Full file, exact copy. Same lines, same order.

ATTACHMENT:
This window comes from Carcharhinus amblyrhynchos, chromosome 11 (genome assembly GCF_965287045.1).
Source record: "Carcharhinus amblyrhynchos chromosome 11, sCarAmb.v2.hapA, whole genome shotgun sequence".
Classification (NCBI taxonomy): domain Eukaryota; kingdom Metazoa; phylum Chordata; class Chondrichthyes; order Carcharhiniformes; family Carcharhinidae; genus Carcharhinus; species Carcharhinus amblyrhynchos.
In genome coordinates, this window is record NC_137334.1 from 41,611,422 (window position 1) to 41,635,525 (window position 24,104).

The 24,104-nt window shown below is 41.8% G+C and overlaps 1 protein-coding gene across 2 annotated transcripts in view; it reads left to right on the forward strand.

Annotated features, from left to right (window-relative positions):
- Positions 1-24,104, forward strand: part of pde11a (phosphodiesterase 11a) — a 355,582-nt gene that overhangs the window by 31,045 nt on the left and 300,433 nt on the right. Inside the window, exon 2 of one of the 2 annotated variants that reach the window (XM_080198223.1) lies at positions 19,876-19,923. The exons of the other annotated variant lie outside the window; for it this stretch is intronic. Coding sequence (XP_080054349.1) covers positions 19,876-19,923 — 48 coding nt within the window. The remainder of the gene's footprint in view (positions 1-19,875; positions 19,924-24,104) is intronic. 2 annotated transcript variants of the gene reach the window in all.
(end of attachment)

This window comes from Carcharhinus amblyrhynchos, chromosome 11 (genome assembly GCF_965287045.1).
Source record: "Carcharhinus amblyrhynchos chromosome 11, sCarAmb.v2.hapA, whole genome shotgun sequence".
Classification (NCBI taxonomy): domain Eukaryota; kingdom Metazoa; phylum Chordata; class Chondrichthyes; order Carcharhiniformes; family Carcharhinidae; genus Carcharhinus; species Carcharhinus amblyrhynchos.
In genome coordinates, this window is record NC_137334.1 from 41,611,422 (window position 1) to 41,635,525 (window position 24,104).

The 24,104-nt window shown below is 41.8% G+C and overlaps 1 protein-coding gene across 2 annotated transcripts in view; it reads left to right on the forward strand.

Annotated features, from left to right (window-relative positions):
- Positions 1-24,104, forward strand: part of pde11a (phosphodiesterase 11a) — a 355,582-nt gene that overhangs the window by 31,045 nt on the left and 300,433 nt on the right. Inside the window, exon 2 of one of the 2 annotated variants that reach the window (XM_080198223.1) lies at positions 19,876-19,923. The exons of the other annotated variant lie outside the window; for it this stretch is intronic. Coding sequence (XP_080054349.1) covers positions 19,876-19,923 — 48 coding nt within the window. The remainder of the gene's footprint in view (positions 1-19,875; positions 19,924-24,104) is intronic. 2 annotated transcript variants of the gene reach the window in all.